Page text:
Taking Aspirin to Prevent Heart Attacks May Be Unhealthy
As we get older, we must take care of ourselves. An injury that might have been minor in our younger days can be serious later in life. Preemptively taking steps to protect our health can make us feel contented. It’s great to feel the satisfaction of knowing you’re taking care of yourself. It can really give you a bounce in your step. However, one piece of long-accepted proactive health advice may be wrong: instead of helping your heart, aspirin may be detrimental to your body.
A study from Harvard Univ. and Beth Israel Deaconess Medical Center showed that prophylactic aspirin might do more harm than good. Their study found that, in 2017, approximately 29 million people over the age of 40 who didn’t have heart disease took an aspirin a day to prevent heart attacks. Of those people, 6.6 million were never told to take preventative aspirin by a doctor. Almost 10 million people over 70 who were taking preventative aspirin to stave off a heart attack didn’t have heart disease.
These 29 million people are taking aspirin, despite not having heart disease, in the face of extensive studies that have shown that an aspirin a day may only have a very small — if nonexistent — benefit. Meanwhile, low-dose aspirin can heighten the risk of intracranial bleed, or bleeding inside the skull, for people who don’t have the disease.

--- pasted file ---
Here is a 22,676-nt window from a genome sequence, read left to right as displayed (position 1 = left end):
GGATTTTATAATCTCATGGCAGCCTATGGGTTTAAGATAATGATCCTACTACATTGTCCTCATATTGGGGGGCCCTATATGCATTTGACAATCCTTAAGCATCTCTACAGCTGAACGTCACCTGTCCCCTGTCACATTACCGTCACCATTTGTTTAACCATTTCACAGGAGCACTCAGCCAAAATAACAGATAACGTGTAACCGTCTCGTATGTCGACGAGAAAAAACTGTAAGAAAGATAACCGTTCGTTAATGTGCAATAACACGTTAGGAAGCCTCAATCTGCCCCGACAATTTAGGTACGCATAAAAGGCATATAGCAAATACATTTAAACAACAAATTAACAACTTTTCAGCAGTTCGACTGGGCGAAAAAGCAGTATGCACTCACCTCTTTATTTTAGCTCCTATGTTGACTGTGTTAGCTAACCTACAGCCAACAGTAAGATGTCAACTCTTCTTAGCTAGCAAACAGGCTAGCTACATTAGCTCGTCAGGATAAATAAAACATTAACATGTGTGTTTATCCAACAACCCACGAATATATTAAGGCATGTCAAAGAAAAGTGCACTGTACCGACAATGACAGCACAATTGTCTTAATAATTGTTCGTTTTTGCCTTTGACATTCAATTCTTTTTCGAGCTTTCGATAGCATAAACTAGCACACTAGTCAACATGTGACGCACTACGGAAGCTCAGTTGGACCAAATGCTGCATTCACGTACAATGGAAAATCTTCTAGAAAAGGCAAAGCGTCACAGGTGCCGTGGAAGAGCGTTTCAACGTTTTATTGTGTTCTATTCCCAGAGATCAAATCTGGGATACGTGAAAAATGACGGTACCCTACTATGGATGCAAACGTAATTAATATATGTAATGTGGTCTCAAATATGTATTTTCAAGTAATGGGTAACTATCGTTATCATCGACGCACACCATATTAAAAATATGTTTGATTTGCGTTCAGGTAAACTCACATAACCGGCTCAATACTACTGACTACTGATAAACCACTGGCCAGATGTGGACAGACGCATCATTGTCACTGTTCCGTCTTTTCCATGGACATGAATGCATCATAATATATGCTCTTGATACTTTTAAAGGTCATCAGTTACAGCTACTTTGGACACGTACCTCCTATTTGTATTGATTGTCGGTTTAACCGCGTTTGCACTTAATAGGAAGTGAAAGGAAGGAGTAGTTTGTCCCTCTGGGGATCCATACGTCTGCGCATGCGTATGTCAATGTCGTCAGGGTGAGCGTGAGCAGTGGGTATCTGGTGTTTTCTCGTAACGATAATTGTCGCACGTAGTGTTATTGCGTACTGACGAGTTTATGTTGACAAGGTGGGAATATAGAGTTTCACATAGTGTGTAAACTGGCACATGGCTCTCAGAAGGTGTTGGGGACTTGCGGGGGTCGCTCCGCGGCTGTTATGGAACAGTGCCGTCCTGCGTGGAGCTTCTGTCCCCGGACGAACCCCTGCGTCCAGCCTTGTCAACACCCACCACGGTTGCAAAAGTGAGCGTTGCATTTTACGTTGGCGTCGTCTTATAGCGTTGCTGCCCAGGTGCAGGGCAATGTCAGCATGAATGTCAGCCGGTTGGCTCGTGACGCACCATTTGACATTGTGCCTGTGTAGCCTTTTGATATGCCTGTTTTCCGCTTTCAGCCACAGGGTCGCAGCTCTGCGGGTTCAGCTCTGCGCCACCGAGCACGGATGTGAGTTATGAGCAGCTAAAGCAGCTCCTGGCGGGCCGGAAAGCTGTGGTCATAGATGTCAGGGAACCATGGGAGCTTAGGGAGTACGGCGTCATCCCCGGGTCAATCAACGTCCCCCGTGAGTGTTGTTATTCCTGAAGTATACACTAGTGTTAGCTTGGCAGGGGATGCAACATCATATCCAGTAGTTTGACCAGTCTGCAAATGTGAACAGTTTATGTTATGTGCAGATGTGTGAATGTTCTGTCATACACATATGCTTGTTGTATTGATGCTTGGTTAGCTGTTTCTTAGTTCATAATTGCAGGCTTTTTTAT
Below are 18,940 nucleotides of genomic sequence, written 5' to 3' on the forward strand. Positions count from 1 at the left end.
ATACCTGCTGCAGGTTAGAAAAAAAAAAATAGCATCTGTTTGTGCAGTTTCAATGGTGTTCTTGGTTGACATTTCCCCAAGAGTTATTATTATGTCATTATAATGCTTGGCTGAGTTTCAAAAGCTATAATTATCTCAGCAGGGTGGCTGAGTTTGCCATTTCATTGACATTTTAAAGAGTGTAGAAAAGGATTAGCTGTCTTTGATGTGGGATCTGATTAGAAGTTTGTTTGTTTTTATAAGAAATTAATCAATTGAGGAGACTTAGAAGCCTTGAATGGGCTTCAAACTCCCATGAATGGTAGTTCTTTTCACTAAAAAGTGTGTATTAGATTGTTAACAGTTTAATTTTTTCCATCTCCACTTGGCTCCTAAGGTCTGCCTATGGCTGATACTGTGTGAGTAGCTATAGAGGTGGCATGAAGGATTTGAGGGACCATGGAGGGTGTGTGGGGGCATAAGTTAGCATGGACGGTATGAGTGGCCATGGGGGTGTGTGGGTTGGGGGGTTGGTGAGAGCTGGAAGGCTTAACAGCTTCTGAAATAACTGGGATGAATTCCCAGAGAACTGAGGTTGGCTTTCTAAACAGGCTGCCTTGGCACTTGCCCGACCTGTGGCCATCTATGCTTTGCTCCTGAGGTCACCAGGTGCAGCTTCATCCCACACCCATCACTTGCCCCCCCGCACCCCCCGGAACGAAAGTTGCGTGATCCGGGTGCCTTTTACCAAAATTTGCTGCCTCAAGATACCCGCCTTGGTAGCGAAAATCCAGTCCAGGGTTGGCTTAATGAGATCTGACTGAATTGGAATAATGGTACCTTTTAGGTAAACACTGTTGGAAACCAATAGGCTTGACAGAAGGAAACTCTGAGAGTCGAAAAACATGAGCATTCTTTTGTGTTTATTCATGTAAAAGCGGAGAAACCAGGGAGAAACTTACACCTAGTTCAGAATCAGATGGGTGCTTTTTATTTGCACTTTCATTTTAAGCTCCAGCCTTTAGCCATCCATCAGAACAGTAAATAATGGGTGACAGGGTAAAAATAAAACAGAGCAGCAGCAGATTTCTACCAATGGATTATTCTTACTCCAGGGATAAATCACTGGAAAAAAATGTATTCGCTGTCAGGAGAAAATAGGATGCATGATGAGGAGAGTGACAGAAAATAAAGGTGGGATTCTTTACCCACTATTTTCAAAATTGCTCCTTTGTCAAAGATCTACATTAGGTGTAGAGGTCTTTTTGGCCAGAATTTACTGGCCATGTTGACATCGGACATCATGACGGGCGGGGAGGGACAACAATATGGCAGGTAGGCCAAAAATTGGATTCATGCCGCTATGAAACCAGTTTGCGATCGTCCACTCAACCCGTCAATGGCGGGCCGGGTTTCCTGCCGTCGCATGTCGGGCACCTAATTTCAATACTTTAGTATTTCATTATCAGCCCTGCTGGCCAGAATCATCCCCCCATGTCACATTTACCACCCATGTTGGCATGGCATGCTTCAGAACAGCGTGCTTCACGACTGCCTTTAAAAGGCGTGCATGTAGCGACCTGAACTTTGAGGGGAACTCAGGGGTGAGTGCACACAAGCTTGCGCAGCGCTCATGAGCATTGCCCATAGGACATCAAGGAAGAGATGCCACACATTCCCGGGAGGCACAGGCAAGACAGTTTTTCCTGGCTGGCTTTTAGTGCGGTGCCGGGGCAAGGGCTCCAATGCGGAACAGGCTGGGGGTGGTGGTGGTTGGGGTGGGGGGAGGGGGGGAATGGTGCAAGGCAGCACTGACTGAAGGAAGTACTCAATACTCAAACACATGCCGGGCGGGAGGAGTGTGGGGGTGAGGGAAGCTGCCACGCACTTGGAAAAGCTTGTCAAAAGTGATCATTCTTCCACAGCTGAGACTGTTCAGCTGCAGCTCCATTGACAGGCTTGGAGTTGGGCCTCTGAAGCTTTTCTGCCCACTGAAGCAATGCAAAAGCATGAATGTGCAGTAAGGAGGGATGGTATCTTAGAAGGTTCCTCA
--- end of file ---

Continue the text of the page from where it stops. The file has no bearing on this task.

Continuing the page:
In light of this study, the American Heart Association and American College of Cardiology has, in fact, changed their guidelines.
“Clinicians should be very selective in prescribing aspirin for people without known cardiovascular disease,” said Roger Blumenthal, co-chair of the 2019 ACC/AHA Guideline on the Primary Prevention of Cardiovascular Disease. “It’s much more important to optimize lifestyle habits and control blood pressure and cholesterol as opposed to recommending aspirin. Aspirin should be limited to people at the highest risk of cardiovascular disease and a very low risk of bleeding.”
Unfortunately, this aspect of self-care has been proven to be detrimental. “Many patients are confused about this,” said Colin O’Brien, a senior internal medicine resident at Beth Israel who led the study. “We hope that more primary care doctors will talk to their patients about aspirin use, and more patients will raise this with their doctors.”
Speak to your doctor before making any changes to your daily routine, your doctor knows your medical history and can give you better, personalized advice than basic guidelines from the ACC/AHA. Maybe you can cut the aspirin out of your morning routine!